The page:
Little versus Ardern misses the mark

The Herald editorial today looks at Labour leadership  and co-leadership options. In particular they promote Jacinda Ardern as a deputy, and as a potential leader in waiting.

Little facing dilemma over deputy choice

Labour’s leader, Andrew Little, faces a dilemma over what sort of deputy he needs. Probably he would be happy to retain the party’s present deputy, Annette King, but he said a year ago the position would be re-opened about now.

Ms King has been excellent in the role – loyal, experienced, sensible in public statements, liked and respected by friend and foe, a safe pair of hands. That is all any leader would want in the person who must stand in for him at times and back him up when necessary.

And King would be excellent in the role for the next couple of years. I don’t think anyone else in the Labour caucus comes close to her mana and reliability.

But whether Mr Little likes it or not, there is much interest in the possible promotion of Jacinda Ardern. She is young, presentable and appears to have a popular following. A political party in Labour’s predicament cannot afford to let her appeal go to waste.

The party is a year into a third term of opposition and the polls are not yet giving any sign that a change of government is on the cards at the next election.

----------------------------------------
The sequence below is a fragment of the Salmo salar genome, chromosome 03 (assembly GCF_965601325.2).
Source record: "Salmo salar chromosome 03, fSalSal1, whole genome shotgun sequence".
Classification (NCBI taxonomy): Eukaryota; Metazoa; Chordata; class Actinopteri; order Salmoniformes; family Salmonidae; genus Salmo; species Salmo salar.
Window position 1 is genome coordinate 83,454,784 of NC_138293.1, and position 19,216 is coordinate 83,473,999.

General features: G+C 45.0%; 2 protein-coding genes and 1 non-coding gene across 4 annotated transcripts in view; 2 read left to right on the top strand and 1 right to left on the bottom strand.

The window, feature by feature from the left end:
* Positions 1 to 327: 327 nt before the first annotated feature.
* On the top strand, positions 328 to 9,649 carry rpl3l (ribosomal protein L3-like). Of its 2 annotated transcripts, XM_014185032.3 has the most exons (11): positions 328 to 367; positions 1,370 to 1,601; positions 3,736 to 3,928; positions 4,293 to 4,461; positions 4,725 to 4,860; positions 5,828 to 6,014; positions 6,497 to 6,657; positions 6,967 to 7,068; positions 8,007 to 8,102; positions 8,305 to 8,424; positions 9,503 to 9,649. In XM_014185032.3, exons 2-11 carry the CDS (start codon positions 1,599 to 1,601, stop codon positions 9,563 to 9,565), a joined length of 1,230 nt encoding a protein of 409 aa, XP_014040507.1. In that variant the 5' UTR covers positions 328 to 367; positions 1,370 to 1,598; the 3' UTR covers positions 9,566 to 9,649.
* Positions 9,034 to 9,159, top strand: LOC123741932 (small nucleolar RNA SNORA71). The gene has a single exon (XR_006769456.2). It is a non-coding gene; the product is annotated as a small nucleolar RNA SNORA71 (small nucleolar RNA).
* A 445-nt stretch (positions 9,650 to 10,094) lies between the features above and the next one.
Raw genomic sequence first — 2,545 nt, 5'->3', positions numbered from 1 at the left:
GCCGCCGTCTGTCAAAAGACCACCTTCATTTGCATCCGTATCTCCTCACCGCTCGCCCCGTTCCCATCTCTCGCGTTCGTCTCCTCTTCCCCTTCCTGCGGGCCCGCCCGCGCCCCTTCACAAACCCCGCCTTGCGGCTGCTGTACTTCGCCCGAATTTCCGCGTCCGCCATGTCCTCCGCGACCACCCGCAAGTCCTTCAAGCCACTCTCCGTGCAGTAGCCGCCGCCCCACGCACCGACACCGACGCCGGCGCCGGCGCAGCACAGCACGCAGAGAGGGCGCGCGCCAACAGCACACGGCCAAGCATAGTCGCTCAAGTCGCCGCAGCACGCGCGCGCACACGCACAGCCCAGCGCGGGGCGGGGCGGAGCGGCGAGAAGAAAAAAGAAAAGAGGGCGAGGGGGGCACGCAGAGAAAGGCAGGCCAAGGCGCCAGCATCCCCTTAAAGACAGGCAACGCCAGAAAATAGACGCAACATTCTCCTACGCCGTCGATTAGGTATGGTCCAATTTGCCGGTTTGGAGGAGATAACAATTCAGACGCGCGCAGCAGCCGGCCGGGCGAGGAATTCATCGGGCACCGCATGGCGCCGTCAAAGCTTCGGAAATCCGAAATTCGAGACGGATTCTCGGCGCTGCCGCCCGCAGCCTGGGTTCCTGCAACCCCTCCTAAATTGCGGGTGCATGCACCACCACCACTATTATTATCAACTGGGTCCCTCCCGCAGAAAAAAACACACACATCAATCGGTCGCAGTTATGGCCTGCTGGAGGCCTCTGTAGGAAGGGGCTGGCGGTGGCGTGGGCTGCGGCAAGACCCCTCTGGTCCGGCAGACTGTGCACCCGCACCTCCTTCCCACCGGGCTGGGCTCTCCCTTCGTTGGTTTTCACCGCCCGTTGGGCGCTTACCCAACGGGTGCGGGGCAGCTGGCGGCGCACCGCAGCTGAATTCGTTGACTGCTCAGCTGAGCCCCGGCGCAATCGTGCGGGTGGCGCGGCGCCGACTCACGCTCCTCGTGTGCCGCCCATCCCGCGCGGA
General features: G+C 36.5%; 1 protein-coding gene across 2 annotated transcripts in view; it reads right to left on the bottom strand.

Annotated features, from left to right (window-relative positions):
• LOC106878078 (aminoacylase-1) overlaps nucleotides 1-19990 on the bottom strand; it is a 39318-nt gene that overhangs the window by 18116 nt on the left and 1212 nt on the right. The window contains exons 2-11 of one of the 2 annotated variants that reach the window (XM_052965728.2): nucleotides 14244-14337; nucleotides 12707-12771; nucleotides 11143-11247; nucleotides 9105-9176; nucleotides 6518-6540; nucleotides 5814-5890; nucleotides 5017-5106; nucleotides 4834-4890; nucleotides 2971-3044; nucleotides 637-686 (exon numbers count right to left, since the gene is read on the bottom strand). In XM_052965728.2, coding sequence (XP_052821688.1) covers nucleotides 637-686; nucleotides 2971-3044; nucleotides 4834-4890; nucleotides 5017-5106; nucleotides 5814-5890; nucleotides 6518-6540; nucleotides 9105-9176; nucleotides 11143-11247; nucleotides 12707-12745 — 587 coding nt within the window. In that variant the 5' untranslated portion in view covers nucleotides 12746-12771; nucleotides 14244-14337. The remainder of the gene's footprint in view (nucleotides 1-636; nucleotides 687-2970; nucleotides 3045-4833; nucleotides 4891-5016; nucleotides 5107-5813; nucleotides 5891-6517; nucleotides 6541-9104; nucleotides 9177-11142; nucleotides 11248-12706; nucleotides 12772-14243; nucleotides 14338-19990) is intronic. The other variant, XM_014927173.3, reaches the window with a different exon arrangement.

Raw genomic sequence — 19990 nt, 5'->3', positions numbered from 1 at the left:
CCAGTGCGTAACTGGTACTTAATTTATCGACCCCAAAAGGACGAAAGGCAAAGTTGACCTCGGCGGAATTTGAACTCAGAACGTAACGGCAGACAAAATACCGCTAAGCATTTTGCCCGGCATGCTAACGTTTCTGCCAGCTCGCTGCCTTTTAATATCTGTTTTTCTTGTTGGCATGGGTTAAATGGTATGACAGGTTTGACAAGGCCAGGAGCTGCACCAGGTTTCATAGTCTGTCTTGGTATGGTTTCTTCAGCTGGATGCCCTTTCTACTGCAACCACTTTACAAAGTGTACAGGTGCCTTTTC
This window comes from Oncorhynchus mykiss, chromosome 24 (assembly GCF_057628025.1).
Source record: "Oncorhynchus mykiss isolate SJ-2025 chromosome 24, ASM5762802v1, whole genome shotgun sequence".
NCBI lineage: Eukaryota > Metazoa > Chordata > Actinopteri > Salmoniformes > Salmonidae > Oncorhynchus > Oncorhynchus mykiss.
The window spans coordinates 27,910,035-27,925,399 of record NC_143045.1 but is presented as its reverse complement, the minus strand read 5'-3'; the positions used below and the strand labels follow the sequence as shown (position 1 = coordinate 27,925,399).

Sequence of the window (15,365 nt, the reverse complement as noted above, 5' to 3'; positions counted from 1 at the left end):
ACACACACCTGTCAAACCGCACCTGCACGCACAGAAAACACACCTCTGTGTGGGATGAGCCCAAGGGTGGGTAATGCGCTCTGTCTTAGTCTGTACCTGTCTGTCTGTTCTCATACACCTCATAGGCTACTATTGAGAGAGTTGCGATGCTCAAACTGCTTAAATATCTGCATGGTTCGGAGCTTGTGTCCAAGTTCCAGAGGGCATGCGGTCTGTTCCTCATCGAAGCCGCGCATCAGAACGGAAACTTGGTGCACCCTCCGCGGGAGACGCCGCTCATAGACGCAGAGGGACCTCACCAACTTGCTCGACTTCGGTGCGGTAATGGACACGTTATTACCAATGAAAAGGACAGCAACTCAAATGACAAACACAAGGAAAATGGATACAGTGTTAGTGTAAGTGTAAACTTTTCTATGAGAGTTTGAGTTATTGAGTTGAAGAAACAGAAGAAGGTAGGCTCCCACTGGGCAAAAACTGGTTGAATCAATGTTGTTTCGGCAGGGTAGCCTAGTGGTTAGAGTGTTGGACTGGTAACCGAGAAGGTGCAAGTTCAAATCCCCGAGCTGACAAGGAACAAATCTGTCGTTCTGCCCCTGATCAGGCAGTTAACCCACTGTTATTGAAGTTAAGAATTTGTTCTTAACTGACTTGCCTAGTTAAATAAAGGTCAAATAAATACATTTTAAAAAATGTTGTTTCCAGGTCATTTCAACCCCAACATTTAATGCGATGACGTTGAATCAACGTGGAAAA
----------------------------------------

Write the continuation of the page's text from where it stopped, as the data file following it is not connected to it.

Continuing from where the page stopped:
Labour needs to project the image of a fresh, new potential government.

The editorial concludes:

In politics there are loyal, safe, non-threatening deputies and there are ambitious deputies, using the post as a step to the top job. Parties in government need the first kind, but in opposition they sometimes need the second.

In Jacinda Ardern, Labour would appear to have a potential deputy who would not press for higher office unless the party needed a new leader, and could step up if it did. Labour needs her.

This misses the most pertinent point. Andrew Little was selected as leader last year. Little needs to step up. Overshadowing him with Ardern wouldn’t help him. Deputies should be effective and largely out of the spotlight, Ardern and her promoters have an attraction to the spotlight.

Little and his management team have made mistakes. Some of them are significant mistakes, like their fluttering over the flag fiasco, and their awful positioning and handling of the TPP Agreement being reached.

I think Little is at a political crossroads. He seems to be heading down a very rocky track right now.

If he can learn from his mistakes and learn from the stupidity of his advisers and take drastic action to turn things around then he has time to get on track to at least make a credible attempt at the 2017 election.

David Shearer got sucked into the Labour party machine and never fought out and rose above that.

Little needs to recognise the problems and fix them – fast. Otherwise Labour are in trouble – as if they haven’t had enough trouble recovering from the Clark years.

Ardern may make good copy for the Herald but she is not Labour’s answer as deputy and she is certainly not Labour’s answer as a replacement for Little at the top.

Promoting Little versus Ardern misses the mark. Little needs to promote himself as a competent leader. That will take a major change to achieve but Labour needs it to happen – they need to allow it to happen.